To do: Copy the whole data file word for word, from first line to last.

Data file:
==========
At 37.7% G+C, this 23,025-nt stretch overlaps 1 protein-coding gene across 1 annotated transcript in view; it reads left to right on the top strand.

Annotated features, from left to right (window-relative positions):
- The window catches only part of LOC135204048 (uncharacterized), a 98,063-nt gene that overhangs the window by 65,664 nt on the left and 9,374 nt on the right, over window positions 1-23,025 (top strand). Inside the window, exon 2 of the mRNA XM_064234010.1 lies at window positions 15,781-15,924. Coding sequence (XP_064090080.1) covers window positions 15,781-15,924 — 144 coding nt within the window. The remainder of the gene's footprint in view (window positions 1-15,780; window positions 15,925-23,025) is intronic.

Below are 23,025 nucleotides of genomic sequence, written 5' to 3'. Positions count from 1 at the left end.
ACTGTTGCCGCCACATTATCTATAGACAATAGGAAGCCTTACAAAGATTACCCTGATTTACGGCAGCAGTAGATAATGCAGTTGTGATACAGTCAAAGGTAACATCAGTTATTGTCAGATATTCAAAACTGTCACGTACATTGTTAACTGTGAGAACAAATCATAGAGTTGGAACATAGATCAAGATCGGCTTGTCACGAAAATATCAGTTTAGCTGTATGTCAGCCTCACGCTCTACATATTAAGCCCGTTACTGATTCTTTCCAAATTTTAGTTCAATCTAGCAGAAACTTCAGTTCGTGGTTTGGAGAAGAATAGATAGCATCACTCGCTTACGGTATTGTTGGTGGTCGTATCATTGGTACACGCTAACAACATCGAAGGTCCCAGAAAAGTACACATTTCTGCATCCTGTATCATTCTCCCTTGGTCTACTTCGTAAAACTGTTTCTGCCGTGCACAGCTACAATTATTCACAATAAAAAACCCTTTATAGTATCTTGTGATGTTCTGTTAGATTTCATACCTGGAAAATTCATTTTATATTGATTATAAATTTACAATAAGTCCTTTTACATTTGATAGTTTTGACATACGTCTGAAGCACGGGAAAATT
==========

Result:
At 37.7% G+C, this 23,025-nt stretch overlaps 1 protein-coding gene across 1 annotated transcript in view; it reads left to right on the top strand.

Annotated features, from left to right (window-relative positions):
- The window catches only part of LOC135204048 (uncharacterized), a 98,063-nt gene that overhangs the window by 65,664 nt on the left and 9,374 nt on the right, over window positions 1-23,025 (top strand). Inside the window, exon 2 of the mRNA XM_064234010.1 lies at window positions 15,781-15,924. Coding sequence (XP_064090080.1) covers window positions 15,781-15,924 — 144 coding nt within the window. The remainder of the gene's footprint in view (window positions 1-15,780; window positions 15,925-23,025) is intronic.

Below are 23,025 nucleotides of genomic sequence, written 5' to 3'. Positions count from 1 at the left end.
ACTGTTGCCGCCACATTATCTATAGACAATAGGAAGCCTTACAAAGATTACCCTGATTTACGGCAGCAGTAGATAATGCAGTTGTGATACAGTCAAAGGTAACATCAGTTATTGTCAGATATTCAAAACTGTCACGTACATTGTTAACTGTGAGAACAAATCATAGAGTTGGAACATAGATCAAGATCGGCTTGTCACGAAAATATCAGTTTAGCTGTATGTCAGCCTCACGCTCTACATATTAAGCCCGTTACTGATTCTTTCCAAATTTTAGTTCAATCTAGCAGAAACTTCAGTTCGTGGTTTGGAGAAGAATAGATAGCATCACTCGCTTACGGTATTGTTGGTGGTCGTATCATTGGTACACGCTAACAACATCGAAGGTCCCAGAAAAGTACACATTTCTGCATCCTGTATCATTCTCCCTTGGTCTACTTCGTAAAACTGTTTCTGCCGTGCACAGCTACAATTATTCACAATAAAAAACCCTTTATAGTATCTTGTGATGTTCTGTTAGATTTCATACCTGGAAAATTCATTTTATATTGATTATAAATTTACAATAAGTCCTTTTACATTTGATAGTTTTGACATACGTCTGAAGCACGGGAAAATT